The illness of a parent is an instantly life-changing event. Whether it’s a chronic illness, a degenerative disorder, or a fall—when a parent falls ill, it can be a challenging time in yours and your family’s life. Instantly, you will be overcome with emotions like grief, confusion, anger, stress, and sadness. All of this is normal, but unfortunately, it doesn’t stop the need for decisions to be made.
Once a diagnosis has been made, you will need to start considering future plans and what will need to happen to make sure your parent is comfortable and that their needs are being met.
Here are some things you can do when your parents get sick and require care:
Do your research
After a diagnosis is made, you should immediately seek a second opinion. This is not to discredit the medical opinion of your parent’s doctor, but to confirm what is happening and how it should be dealt with. Once you have a confirmed diagnosis with a second opinion, it’s time to start doing your research. Get as much information on the illness as you can by communicating with the doctors and reading up on the illness. Learn about what you can expect and what you can do to help alleviate symptoms or provide further care.
When a parent is diagnosed with an illness, it’s essential that you have a support system in place—not only for your parent but also for yourself. Going through the kind of emotional turmoil that a parent’s illness can cause means that you will need the support of family and friends to help you care for your parent while still keeping yourself healthy.
It’s also important to admit when your parent’s illness is beyond your capabilities or they require constant care. Companies like FreedomCare offers home care or supplemental care that allows experienced medical workers to come in and care for your parents’ needs in their homes.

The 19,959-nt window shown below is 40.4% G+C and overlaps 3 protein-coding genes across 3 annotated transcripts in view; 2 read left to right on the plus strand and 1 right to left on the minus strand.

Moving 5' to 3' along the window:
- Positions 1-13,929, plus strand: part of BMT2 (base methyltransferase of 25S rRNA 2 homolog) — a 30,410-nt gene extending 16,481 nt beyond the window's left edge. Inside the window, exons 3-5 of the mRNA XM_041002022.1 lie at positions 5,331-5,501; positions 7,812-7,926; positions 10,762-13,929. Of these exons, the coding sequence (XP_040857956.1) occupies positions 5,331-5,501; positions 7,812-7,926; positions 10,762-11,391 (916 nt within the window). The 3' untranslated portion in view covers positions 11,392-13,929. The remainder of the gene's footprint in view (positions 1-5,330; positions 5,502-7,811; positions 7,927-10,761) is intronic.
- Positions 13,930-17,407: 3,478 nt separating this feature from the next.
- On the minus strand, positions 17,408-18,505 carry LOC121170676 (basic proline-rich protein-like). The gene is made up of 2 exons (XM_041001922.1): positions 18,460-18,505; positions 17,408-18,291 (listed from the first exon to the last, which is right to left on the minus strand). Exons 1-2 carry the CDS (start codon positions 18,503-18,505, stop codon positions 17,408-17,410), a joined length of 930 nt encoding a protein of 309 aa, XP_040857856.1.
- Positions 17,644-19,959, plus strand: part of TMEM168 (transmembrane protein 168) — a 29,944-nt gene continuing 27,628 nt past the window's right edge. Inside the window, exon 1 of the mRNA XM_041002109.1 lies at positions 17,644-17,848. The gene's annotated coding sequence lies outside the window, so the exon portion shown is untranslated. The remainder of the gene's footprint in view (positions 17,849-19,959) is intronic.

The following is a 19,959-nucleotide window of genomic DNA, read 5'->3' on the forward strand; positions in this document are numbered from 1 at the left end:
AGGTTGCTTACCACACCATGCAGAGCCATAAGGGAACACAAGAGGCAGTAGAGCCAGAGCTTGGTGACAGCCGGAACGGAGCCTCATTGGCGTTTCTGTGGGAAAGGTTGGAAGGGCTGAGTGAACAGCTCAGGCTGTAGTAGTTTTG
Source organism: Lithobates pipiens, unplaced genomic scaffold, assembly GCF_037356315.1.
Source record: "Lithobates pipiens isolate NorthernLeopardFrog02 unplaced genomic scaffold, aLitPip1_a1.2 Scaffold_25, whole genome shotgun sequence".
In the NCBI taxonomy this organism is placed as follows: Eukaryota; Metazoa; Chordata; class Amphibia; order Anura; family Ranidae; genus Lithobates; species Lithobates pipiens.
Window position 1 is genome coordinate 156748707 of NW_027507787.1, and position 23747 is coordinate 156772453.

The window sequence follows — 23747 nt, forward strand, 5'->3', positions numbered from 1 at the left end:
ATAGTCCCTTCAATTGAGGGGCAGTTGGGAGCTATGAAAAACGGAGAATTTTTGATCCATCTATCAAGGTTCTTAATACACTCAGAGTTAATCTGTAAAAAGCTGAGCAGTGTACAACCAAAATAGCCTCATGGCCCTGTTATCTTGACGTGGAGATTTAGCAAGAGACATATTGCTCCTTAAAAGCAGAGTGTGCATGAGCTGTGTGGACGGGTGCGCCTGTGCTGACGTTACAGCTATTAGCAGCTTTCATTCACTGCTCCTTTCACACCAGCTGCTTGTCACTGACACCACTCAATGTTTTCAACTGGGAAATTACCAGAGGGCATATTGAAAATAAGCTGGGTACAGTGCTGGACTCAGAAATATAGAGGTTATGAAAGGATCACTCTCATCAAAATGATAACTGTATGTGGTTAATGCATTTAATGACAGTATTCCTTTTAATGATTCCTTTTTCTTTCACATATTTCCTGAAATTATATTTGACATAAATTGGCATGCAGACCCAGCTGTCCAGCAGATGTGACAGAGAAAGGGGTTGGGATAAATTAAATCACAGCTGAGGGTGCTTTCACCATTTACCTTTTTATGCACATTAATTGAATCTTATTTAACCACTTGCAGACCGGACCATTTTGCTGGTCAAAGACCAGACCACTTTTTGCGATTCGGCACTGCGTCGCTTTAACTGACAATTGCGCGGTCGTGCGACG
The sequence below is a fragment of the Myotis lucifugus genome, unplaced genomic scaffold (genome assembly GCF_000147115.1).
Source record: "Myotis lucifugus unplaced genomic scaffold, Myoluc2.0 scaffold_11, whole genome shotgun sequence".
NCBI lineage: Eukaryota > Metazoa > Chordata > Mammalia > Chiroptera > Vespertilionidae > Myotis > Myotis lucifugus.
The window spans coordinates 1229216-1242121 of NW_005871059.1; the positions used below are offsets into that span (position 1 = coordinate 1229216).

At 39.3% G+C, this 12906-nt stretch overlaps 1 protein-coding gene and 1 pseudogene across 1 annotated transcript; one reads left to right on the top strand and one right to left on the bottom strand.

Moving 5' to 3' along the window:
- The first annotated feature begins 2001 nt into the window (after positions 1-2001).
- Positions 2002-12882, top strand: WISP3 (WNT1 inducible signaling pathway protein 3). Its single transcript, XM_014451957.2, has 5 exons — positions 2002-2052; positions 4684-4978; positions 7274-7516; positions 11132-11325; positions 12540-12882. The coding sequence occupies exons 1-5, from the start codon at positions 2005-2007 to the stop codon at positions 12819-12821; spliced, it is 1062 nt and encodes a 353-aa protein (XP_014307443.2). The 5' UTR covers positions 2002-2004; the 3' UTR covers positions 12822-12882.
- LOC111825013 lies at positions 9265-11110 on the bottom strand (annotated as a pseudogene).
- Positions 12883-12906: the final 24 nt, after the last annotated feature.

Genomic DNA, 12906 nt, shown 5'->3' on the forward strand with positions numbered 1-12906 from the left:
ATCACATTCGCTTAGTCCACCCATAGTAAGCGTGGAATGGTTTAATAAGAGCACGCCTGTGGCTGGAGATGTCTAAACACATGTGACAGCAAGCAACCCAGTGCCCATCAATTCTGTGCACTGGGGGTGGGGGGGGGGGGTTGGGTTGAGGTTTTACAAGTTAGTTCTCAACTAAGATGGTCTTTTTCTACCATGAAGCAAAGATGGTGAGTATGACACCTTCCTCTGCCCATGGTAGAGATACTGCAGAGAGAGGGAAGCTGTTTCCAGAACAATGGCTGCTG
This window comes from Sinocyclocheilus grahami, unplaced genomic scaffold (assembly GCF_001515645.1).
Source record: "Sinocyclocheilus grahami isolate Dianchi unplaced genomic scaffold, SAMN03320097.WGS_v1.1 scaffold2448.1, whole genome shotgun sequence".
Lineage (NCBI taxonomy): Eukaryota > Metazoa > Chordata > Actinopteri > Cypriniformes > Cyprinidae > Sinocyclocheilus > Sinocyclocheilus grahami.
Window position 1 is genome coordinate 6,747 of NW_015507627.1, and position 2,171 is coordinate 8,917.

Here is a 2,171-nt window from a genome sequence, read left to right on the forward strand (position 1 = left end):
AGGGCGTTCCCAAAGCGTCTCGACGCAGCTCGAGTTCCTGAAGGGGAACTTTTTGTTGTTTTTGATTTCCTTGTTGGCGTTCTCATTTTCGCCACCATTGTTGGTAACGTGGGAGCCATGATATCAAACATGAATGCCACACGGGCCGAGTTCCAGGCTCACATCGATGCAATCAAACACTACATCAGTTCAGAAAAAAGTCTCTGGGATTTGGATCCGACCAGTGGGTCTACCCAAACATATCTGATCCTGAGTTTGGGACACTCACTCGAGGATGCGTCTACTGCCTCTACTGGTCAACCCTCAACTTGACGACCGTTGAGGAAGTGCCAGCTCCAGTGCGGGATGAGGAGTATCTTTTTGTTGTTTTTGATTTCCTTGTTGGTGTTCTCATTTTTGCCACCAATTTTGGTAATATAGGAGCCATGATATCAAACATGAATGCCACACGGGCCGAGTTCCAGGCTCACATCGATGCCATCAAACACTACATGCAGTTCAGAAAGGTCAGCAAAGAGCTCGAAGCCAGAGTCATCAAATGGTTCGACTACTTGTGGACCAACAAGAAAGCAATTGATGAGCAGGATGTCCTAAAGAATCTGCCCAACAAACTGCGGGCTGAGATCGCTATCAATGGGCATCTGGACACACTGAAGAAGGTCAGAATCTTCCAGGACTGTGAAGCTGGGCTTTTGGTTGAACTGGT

Grief is not only for death
Whether your parent’s illness is life-threatening or not, it will most likely change them and, in turn, change your relationship with your parents. It’s not only okay to grieve this loss—It’s essential. Grief is a fundamental coping mechanism that allows us to accept what is happening and move forward.
If your parent is facing the end of their life, know that grief is multifaceted and nonlinear. You may feel fine for a while and then fall into a deep depression, or go through moments of anger or despair. This is all normal, but it’s essential to acknowledge that therapy can be very beneficial to the grieving process.
Cut yourself some slack
If you always keep your house meticulous but have started to let the dust bunnies pile while attending your father’s chemotherapy sessions, know that this is okay. If possible, take some time off work as well to give yourself the space you need to process your emotions. If you find things are going a bit too far and you can’t keep up, know when to reach out to friends and ask for help with basic things like home care and grocery shopping.